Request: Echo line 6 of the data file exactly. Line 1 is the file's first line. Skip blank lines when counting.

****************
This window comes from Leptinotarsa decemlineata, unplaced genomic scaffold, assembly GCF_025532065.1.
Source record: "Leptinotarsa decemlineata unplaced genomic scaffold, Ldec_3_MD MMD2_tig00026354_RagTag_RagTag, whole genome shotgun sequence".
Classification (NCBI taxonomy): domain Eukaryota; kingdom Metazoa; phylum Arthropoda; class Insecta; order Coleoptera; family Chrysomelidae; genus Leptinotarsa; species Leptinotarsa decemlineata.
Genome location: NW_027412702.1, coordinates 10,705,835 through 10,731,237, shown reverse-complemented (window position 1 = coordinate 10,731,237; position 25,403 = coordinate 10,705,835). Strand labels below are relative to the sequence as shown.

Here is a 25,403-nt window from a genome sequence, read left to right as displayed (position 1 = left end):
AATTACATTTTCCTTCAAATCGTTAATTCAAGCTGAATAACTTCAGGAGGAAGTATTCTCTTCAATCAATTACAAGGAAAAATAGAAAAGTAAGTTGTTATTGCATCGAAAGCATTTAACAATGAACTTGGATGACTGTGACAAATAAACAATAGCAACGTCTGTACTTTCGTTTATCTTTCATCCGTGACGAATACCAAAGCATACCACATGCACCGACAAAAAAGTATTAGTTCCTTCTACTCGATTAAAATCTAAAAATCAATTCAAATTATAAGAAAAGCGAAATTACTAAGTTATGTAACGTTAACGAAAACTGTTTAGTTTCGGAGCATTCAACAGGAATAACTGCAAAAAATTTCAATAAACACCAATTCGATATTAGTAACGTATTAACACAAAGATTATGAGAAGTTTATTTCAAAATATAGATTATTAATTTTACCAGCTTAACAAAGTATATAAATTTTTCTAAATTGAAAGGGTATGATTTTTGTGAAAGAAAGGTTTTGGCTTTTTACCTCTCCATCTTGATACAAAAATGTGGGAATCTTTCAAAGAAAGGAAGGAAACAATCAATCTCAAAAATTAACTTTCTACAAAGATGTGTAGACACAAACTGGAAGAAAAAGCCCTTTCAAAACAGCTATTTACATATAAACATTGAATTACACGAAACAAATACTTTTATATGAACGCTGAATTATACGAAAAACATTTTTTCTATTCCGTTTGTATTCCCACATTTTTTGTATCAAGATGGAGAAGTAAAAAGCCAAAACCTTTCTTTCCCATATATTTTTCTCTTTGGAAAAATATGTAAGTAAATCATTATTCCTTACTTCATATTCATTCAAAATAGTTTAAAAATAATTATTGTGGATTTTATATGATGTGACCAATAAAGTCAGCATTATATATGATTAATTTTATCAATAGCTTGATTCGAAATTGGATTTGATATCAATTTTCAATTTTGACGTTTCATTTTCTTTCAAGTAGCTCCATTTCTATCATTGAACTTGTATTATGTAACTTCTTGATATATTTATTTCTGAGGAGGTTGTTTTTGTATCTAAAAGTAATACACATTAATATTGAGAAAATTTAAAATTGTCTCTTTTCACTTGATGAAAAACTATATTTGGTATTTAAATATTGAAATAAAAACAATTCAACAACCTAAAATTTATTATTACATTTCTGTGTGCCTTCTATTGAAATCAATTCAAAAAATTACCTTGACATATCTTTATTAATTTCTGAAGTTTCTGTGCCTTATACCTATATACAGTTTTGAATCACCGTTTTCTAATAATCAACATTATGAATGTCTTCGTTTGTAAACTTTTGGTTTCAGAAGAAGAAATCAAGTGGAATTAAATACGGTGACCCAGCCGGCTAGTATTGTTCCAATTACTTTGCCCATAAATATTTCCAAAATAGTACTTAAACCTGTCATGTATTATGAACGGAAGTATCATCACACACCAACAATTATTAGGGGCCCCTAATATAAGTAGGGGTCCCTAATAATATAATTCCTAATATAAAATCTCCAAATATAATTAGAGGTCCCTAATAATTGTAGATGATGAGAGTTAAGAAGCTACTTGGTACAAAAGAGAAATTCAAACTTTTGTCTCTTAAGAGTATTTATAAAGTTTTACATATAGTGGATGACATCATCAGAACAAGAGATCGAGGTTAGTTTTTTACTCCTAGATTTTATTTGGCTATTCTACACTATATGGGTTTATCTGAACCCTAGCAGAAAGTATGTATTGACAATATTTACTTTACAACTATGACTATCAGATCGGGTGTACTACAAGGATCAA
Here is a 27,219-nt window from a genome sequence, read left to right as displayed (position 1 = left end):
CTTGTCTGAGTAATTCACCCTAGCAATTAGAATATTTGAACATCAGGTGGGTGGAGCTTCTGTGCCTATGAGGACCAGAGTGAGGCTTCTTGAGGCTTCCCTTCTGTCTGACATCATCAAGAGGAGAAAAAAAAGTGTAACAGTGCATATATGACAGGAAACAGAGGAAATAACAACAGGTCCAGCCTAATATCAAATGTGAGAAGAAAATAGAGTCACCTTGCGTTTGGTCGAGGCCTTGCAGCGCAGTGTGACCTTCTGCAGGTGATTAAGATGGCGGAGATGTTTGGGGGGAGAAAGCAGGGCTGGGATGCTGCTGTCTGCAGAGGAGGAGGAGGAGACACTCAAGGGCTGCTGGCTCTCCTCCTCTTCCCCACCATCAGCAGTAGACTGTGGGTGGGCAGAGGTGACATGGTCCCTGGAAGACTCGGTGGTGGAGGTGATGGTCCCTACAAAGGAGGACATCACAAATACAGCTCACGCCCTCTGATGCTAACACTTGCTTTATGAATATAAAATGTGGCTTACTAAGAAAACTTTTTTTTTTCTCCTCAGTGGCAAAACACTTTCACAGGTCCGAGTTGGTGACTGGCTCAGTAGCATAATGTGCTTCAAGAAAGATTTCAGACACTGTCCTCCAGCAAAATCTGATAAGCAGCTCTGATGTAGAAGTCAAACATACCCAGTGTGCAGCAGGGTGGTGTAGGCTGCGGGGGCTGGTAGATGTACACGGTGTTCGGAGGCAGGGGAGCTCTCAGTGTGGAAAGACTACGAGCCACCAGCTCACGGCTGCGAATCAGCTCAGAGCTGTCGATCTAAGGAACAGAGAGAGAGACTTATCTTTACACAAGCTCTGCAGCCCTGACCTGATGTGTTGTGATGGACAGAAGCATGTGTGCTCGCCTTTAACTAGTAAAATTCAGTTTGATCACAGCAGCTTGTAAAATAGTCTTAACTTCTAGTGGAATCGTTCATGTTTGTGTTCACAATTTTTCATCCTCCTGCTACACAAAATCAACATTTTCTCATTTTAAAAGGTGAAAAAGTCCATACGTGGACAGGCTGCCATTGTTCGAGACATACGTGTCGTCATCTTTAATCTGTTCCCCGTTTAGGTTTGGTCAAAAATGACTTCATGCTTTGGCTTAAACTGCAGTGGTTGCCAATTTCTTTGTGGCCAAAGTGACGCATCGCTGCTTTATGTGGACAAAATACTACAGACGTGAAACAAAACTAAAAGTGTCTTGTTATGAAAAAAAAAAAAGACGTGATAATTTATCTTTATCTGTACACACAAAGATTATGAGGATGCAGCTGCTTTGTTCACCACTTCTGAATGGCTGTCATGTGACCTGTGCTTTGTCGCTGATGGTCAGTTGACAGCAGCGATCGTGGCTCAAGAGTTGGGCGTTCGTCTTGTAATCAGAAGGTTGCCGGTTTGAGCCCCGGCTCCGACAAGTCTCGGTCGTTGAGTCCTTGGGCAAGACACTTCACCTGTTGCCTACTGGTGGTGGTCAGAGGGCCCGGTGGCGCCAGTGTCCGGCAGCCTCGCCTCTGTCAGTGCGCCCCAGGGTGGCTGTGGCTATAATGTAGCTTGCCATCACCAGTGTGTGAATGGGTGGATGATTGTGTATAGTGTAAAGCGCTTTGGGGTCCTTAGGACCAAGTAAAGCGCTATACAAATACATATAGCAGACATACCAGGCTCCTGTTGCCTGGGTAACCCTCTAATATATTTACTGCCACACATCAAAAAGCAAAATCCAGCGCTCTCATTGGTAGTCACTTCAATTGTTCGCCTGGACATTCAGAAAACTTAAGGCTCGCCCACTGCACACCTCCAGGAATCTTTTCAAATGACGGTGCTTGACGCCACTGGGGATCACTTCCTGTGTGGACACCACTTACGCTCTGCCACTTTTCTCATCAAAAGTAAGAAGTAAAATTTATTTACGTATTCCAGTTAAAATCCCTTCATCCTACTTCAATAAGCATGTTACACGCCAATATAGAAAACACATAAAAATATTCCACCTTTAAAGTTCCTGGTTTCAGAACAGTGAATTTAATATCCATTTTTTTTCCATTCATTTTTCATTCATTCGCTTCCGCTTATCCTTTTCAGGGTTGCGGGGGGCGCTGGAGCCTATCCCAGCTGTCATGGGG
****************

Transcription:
AATTACATTTTCCTTCAAATCGTTAATTCAAGCTGAATAACTTCAGGAGGAAGTATTCTCTTCAATCAATTACAAGGAAAAATAGAAAAGTAAGTTGTTATTGCATCGAAAGCATTTAACAATGAACTTGGATGACTGTGACAAATAAACAATAGCAACGTCTGTACTTTCGTTTATCTTTCATCCGTGACGAATACCAAAGCATACCACATGCACCGACAAAAAAGTATTAGTTCCTTCTACTCGATTAAAATCTAAAAATCAATTCAAATTATAAGAAAAGCGAAATTACTAAGTTATGTAACGTTAACGAAAACTGTTTAGTTTCGGAGCATTCAACAGGAATAACTGCAAAAAATTTCAATAAACACCAATTCGATATTAGTAACGTATTAACACAAAGATTATGAGAAGTTTATTTCAAAATATAGATTATTAATTTTACCAGCTTAACAAAGTATATAAATTTTTCTAAATTGAAAGGGTATGATTTTTGTGAAAGAAAGGTTTTGGCTTTTTACCTCTCCATCTTGATACAAAAATGTGGGAATCTTTCAAAGAAAGGAAGGAAACAATCAATCTCAAAAATTAACTTTCTACAAAGATGTGTAGACACAAACTGGAAGAAAAAGCCCTTTCAAAACAGCTATTTACATATAAACATTGAATTACACGAAACAAATACTTTTATATGAACGCTGAATTATACGAAAAACATTTTTTCTATTCCGTTTGTATTCCCACATTTTTTGTATCAAGATGGAGAAGTAAAAAGCCAAAACCTTTCTTTCCCATATATTTTTCTCTTTGGAAAAATATGTAAGTAAATCATTATTCCTTACTTCATATTCATTCAAAATAGTTTAAAAATAATTATTGTGGATTTTATATGATGTGACCAATAAAGTCAGCATTATATATGATTAATTTTATCAATAGCTTGATTCGAAATTGGATTTGATATCAATTTTCAATTTTGACGTTTCATTTTCTTTCAAGTAGCTCCATTTCTATCATTGAACTTGTATTATGTAACTTCTTGATATATTTATTTCTGAGGAGGTTGTTTTTGTATCTAAAAGTAATACACATTAATATTGAGAAAATTTAAAATTGTCTCTTTTCACTTGATGAAAAACTATATTTGGTATTTAAATATTGAAATAAAAACAATTCAACAACCTAAAATTTATTATTACATTTCTGTGTGCCTTCTATTGAAATCAATTCAAAAAATTACCTTGACATATCTTTATTAATTTCTGAAGTTTCTGTGCCTTATACCTATATACAGTTTTGAATCACCGTTTTCTAATAATCAACATTATGAATGTCTTCGTTTGTAAACTTTTGGTTTCAGAAGAAGAAATCAAGTGGAATTAAATACGGTGACCCAGCCGGCTAGTATTGTTCCAATTACTTTGCCCATAAATATTTCCAAAATAGTACTTAAACCTGTCATGTATTATGAACGGAAGTATCATCACACACCAACAATTATTAGGGGCCCCTAATATAAGTAGGGGTCCCTAATAATATAATTCCTAATATAAAATCTCCAAATATAATTAGAGGTCCCTAATAATTGTAGATGATGAGAGTTAAGAAGCTACTTGGTACAAAAGAGAAATTCAAACTTTTGTCTCTTAAGAGTATTTATAAAGTTTTACATATAGTGGATGACATCATCAGAACAAGAGATCGAGGTTAGTTTTTTACTCCTAGATTTTATTTGGCTATTCTACACTATATGGGTTTATCTGAACCCTAGCAGAAAGTATGTATTGACAATATTTACTTTACAACTATGACTATCAGATCGGGTGTACTACAAGGATCAA